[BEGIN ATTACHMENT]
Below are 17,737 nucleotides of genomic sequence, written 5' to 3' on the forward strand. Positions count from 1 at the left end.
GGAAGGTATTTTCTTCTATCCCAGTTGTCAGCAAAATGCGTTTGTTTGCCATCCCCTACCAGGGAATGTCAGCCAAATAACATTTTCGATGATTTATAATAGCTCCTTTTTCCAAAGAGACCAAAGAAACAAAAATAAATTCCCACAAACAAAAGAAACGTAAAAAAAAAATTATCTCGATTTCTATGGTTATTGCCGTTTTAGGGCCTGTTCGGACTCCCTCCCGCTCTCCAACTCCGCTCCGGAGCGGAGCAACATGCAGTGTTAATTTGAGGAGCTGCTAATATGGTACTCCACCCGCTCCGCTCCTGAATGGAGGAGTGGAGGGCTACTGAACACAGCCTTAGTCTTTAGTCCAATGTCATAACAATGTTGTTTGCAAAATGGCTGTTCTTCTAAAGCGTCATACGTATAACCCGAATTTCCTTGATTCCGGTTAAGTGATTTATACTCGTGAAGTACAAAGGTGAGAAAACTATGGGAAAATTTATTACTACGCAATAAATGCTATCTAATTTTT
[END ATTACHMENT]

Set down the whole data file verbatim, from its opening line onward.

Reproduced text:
Below are 17,737 nucleotides of genomic sequence, written 5' to 3' on the forward strand. Positions count from 1 at the left end.
GGAAGGTATTTTCTTCTATCCCAGTTGTCAGCAAAATGCGTTTGTTTGCCATCCCCTACCAGGGAATGTCAGCCAAATAACATTTTCGATGATTTATAATAGCTCCTTTTTCCAAAGAGACCAAAGAAACAAAAATAAATTCCCACAAACAAAAGAAACGTAAAAAAAAAATTATCTCGATTTCTATGGTTATTGCCGTTTTAGGGCCTGTTCGGACTCCCTCCCGCTCTCCAACTCCGCTCCGGAGCGGAGCAACATGCAGTGTTAATTTGAGGAGCTGCTAATATGGTACTCCACCCGCTCCGCTCCTGAATGGAGGAGTGGAGGGCTACTGAACACAGCCTTAGTCTTTAGTCCAATGTCATAACAATGTTGTTTGCAAAATGGCTGTTCTTCTAAAGCGTCATACGTATAACCCGAATTTCCTTGATTCCGGTTAAGTGATTTATACTCGTGAAGTACAAAGGTGAGAAAACTATGGGAAAATTTATTACTACGCAATAAATGCTATCTAATTTTT